What makes all this fluff worthwhile is Winter and Reeves’ ongoing goon show. Bill and Ted have barely a brain between them and speak in brilliantly realized Surferese—they’re that guy you know who still snickers at the double entendres in Van Halen album titles—but they’re funny and it’s impossible not to like them. Director Stephen Herek identifies what he calls “the puppy factor” in their performances: they play Bill and Ted as a pair of human Labrador Retrievers, ignorant and joyful.
Bogus Journey is the rare sequel that’s better than the first film, with a bigger budget, a more complex plot, and a perfect foil for Bill and Ted. Wyld Stallyns—Bill, Ted, and the princesses from the first film on keyboards and drums—are on the verge of playing a Battle of the Bands which, unbeknownst to them, will be the catalyst that sets all future events in motion. Determined to prevent Bill and Ted from creating their peaceful Utopia, the rebel De Nomolos (Joss Ackland) sends a pair of robot duplicates of Bill and Ted into the past to kill the boys. Indestructible and gleefully evil, the robots succeed handily.
Now ghosts, Bill and Ted are confronted by the Grim Reaper (“How’s it hangin’, Death?”), played by William Sadler, doing a dead-on impersonation of Bengt Ekerot in The Seventh Seal (1957). Before the Reaper can collect them, however, Bill and Ted give him a titanic wedgie and run for their afterlives. Unable to make contact with the living to warn them about the evil robots—a scene where Ted possesses his dad (Hal Landon, Jr.) is pretty damn funny for Landon’s killer Keanu Reeves impression—the boys are accidentally exorcised by some New Agers and banished to Hell. (This sequence is the darkest in the film and disturbed my kids, so be warned.) The only avenue out of the Inferno is to challenge Death to a game and win, which they do, in Battleship, Clue, and Twister (Death, as it turns out, is a sore loser). Returned from the dead, Bill and Ted, with the Reaper in tow, set off to stop the robots, rescue the princesses, and save the world.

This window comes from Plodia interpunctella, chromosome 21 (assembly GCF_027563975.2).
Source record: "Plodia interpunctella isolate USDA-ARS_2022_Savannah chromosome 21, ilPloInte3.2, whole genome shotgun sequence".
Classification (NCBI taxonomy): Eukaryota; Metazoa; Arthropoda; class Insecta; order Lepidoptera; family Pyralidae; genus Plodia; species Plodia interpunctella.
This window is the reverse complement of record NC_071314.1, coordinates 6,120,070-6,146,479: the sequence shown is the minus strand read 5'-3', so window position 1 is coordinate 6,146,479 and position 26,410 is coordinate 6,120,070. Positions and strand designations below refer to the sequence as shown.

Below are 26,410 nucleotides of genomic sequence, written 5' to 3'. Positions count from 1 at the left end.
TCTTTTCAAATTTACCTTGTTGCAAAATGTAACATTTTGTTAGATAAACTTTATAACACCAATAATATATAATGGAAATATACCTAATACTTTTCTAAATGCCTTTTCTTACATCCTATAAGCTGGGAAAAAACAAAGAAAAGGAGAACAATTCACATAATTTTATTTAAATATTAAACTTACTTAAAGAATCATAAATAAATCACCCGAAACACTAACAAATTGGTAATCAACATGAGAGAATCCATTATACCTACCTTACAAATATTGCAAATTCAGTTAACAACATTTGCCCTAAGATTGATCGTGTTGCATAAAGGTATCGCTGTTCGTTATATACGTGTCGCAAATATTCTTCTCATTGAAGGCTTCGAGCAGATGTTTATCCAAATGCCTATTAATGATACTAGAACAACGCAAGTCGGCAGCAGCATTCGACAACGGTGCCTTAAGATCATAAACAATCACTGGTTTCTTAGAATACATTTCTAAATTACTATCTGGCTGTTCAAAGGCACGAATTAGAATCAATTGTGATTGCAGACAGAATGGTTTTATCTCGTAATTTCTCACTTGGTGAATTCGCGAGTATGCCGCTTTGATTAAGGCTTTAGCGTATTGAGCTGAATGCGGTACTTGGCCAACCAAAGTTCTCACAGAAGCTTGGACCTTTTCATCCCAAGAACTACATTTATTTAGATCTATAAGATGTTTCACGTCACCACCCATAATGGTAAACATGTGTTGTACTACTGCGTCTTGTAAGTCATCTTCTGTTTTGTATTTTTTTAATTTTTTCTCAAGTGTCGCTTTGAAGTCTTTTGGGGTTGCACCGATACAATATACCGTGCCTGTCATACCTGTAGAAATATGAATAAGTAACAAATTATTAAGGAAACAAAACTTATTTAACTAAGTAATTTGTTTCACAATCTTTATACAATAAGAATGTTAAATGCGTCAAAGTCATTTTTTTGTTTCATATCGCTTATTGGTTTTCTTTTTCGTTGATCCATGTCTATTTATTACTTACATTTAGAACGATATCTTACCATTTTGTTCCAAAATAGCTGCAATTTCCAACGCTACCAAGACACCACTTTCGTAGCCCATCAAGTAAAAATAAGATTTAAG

But the real hero of this film is Sadler. A character actor who tends to the intense or psychotic (The Shawshank Redemption , The Green Mile ), his comic turn here is brilliant. That said, the Reaper also creates the biggest plot problem in a movie filled with them: once Death is on Bill and Ted’s side, how is anyone in danger anymore? One is well-advised to treat this flick’s cosmological aspirations with the same indulgence one gives a stoner buddy when he realizes that our universe might be a tiny atom in a giant’s fingernail. Just smile and say “whoa.”
Bill & Ted’s Non-Bogus Disc, a collection of special features assembled for the boxed set, is a bit bogus. It offers no revelations to enhance the films, though a conversation between writers Chris Matheson and Ed Solomon about how Bill and Ted evolved from a recurring improv bit to movie heroes is entertaining enough. The requisite making-of featurette reveals the sheer affection the directors, writers, and Winter retain for the films, but the absence of Reeves in a retrospective of the character that put him on the map is unfortunate. Other features—the first episode of the execrable Bill & Ted Saturday morning cartoon, a pointless glossary of their colloquialisms, and an interview with Steve Vai about lending his soulless guitar sound to Wyld Stallyns (the future is inspired by Vai’s solos; no wonder it’s so sterile)—seem filler. Inconsistent with the movies’ labor of goofy love, it is definitely not rock n’ roll.